Top of the agenda is machine control. Topcon has long set the standard of accuracy, durability, and upgrade-ability in machine control and the automation of construction equipment, and it remains central to its plans. “It’s the major area of growth,” states O’Connor. “It’s a massive change that’s been going on over 20 years since when GPS and RTK (Real-Time Kinematic) satellite navigation came along.”
And for O’Connor the reasons to go down the machine control route are obvious: “If you take the US, a contractor gets paid the same amount of money today to move 1M3 of earth as he was in the 1960s, so he must find a way to be more productive”
“So now you are seeing more manufacturers install our systems as standard equipment in the factory,” he says.
Machine control is clearly Topcon’s big thing, and it is a great example of where hurdles still have to be overcome for that best practice to become common practice in the UK.
“Change isn’t easy,” notes O’Connor. “Especially when you are dealing in an industry where every job is different, and where the question always is will something that works very well on one job work as well on the next job.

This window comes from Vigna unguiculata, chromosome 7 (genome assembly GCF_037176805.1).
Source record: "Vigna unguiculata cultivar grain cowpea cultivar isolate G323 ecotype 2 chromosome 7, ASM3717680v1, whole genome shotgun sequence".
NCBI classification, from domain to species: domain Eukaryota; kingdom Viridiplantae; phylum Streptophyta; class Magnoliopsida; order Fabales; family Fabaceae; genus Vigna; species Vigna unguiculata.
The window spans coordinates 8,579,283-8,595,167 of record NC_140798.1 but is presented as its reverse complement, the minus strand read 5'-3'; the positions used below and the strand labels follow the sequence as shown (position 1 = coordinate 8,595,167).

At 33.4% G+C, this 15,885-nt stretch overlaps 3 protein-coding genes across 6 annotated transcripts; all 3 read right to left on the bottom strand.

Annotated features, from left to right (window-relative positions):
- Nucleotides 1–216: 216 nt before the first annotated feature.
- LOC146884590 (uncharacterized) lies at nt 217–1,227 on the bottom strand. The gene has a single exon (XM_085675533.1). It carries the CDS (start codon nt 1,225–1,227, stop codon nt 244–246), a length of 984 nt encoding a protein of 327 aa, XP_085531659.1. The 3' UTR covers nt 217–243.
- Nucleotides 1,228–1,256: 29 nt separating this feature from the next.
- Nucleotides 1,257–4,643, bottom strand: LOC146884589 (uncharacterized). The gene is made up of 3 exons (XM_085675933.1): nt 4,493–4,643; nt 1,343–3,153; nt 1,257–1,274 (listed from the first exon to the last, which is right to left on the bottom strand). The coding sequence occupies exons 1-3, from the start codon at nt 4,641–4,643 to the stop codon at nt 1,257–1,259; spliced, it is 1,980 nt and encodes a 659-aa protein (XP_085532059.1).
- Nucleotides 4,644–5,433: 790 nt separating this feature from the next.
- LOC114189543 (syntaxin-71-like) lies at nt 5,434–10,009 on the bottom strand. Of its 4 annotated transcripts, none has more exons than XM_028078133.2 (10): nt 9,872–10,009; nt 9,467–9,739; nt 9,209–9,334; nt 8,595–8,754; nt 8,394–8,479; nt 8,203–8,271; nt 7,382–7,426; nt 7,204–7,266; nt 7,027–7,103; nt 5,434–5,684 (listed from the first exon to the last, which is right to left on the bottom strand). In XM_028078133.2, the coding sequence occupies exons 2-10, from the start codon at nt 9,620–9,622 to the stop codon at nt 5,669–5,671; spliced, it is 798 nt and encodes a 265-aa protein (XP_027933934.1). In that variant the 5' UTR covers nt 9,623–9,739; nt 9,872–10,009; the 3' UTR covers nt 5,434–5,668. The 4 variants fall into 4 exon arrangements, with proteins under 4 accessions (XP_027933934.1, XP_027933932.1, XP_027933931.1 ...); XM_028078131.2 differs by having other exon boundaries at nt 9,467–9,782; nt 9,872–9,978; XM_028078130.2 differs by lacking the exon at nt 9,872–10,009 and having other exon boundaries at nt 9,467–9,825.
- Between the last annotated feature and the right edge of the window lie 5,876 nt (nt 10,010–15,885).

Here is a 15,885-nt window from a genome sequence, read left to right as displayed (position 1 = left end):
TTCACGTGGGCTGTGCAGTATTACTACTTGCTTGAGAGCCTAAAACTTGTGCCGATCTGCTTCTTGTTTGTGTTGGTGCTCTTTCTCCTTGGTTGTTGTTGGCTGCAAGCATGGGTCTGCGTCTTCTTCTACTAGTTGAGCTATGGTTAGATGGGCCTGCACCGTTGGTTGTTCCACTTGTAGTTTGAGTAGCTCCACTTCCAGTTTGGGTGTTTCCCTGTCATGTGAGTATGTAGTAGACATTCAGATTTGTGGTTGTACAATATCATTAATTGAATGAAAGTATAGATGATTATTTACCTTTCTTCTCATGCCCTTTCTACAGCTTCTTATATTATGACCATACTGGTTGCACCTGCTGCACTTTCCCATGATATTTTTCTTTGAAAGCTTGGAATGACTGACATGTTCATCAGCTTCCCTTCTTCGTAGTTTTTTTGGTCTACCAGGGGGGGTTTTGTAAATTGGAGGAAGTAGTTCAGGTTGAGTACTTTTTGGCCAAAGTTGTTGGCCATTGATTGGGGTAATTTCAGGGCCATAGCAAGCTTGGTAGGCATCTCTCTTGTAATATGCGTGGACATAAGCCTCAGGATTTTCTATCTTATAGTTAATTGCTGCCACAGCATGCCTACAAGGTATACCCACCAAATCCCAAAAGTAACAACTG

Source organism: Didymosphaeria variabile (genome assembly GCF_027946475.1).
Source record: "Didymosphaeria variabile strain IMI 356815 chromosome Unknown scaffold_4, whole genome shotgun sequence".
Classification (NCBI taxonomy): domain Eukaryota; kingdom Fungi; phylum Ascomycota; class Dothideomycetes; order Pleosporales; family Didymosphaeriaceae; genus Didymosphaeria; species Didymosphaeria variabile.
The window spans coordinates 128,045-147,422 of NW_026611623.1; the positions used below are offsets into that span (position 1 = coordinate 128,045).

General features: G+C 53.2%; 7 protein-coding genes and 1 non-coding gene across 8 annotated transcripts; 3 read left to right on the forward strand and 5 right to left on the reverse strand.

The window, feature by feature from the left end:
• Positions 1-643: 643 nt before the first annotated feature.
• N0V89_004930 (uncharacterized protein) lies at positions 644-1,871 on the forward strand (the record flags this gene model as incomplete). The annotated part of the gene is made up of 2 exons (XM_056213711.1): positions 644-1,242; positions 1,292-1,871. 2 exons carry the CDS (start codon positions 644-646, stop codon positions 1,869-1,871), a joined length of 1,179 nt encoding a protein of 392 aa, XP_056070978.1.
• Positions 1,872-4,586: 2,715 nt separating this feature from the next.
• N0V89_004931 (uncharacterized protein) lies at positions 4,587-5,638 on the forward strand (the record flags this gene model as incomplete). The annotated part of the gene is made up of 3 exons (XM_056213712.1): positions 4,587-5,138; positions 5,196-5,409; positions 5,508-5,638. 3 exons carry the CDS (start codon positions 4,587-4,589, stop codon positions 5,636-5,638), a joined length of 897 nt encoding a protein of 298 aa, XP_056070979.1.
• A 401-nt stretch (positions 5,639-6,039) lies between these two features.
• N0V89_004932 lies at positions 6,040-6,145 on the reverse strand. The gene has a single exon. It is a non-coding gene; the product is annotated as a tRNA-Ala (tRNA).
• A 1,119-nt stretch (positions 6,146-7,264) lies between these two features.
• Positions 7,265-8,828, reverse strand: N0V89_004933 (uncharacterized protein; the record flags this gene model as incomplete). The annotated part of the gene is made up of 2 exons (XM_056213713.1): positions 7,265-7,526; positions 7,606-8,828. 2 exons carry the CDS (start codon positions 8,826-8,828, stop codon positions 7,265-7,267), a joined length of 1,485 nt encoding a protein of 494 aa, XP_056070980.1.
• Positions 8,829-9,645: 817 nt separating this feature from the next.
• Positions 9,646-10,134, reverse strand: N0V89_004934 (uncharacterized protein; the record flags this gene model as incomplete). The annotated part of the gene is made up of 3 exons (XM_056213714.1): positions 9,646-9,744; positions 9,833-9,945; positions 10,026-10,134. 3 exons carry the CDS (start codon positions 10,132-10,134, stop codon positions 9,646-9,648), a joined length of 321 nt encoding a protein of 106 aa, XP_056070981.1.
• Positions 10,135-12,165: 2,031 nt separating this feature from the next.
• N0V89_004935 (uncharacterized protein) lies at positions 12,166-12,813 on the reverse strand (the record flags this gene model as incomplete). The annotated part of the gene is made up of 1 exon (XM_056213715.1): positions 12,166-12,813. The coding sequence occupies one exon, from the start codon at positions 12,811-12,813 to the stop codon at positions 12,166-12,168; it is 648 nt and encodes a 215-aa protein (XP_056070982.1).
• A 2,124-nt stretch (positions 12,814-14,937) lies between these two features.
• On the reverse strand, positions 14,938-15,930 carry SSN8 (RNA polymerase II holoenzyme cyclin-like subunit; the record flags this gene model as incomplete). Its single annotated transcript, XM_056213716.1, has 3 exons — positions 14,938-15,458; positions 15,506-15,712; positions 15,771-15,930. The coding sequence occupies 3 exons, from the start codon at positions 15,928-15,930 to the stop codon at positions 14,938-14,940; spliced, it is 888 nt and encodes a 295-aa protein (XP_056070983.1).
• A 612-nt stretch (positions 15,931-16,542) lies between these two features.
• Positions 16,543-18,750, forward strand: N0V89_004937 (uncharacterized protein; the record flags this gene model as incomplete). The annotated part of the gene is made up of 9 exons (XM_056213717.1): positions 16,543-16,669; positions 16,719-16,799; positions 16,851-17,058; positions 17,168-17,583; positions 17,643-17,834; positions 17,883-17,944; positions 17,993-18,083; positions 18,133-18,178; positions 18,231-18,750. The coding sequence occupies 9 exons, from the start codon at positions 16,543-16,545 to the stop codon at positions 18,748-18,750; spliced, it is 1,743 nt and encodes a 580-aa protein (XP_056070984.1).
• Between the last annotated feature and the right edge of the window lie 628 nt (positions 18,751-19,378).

“But I would say to you, if you went to the US, there isn’t any major earthmoving project going on without machine control. If you went to Germany there’s no major earthmoving project going on without machine control,” he states.
But it’s not the case in the UK, where the strong role played by the rental market is a major factor. “It doesn’t necessarily suit the learning and adoption of machine control like in other markets,” admits O’Connor. “But there’s no doubt that market penetration continues to expand exponentially,” he says.
“In most regions, our machine control business is growing exponentially each year so the use of it is becoming standard. And like any technology that is adopted in one country, if there are huge benefits then it will be adopted elsewhere.”
Building Information Modelling (BIM) is another major driver for change in Topcon’s world. “On the BIM side of the equation you are starting to see us make instruments that really allow contractors to use the data on the jobsite and there’s a major push in that area,” says O’Connor.
“This will certainly help grow awareness and acceptance of automation on construction sites.”
That means making use of cloud computing to have real-time interaction with machines and surveying equipment and the project’s BIM model.
“The big push in the industry is going away from making products to [offering] solutions,” he emphasises.